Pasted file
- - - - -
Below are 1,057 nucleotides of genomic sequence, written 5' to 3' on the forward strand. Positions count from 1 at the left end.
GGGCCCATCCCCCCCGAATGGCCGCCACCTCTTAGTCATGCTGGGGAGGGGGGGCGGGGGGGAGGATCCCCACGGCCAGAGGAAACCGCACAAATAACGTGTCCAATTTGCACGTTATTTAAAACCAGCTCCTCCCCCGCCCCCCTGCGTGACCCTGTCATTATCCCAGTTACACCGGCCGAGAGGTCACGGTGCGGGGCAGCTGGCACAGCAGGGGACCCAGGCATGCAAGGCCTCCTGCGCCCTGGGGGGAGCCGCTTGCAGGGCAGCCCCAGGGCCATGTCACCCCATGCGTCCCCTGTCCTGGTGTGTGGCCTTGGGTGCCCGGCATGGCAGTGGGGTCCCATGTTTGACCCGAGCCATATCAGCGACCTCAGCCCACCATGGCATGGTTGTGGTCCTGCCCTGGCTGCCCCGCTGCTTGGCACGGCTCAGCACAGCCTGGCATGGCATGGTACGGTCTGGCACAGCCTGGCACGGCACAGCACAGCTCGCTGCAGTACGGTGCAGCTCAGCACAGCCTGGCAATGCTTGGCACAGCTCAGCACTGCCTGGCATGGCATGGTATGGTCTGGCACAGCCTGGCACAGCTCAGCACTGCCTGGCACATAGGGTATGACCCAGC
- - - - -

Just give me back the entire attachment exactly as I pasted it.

Below are 1,057 nucleotides of genomic sequence, written 5' to 3' on the forward strand. Positions count from 1 at the left end.
GGGCCCATCCCCCCCGAATGGCCGCCACCTCTTAGTCATGCTGGGGAGGGGGGGCGGGGGGGAGGATCCCCACGGCCAGAGGAAACCGCACAAATAACGTGTCCAATTTGCACGTTATTTAAAACCAGCTCCTCCCCCGCCCCCCTGCGTGACCCTGTCATTATCCCAGTTACACCGGCCGAGAGGTCACGGTGCGGGGCAGCTGGCACAGCAGGGGACCCAGGCATGCAAGGCCTCCTGCGCCCTGGGGGGAGCCGCTTGCAGGGCAGCCCCAGGGCCATGTCACCCCATGCGTCCCCTGTCCTGGTGTGTGGCCTTGGGTGCCCGGCATGGCAGTGGGGTCCCATGTTTGACCCGAGCCATATCAGCGACCTCAGCCCACCATGGCATGGTTGTGGTCCTGCCCTGGCTGCCCCGCTGCTTGGCACGGCTCAGCACAGCCTGGCATGGCATGGTACGGTCTGGCACAGCCTGGCACGGCACAGCACAGCTCGCTGCAGTACGGTGCAGCTCAGCACAGCCTGGCAATGCTTGGCACAGCTCAGCACTGCCTGGCATGGCATGGTATGGTCTGGCACAGCCTGGCACAGCTCAGCACTGCCTGGCACATAGGGTATGACCCAGC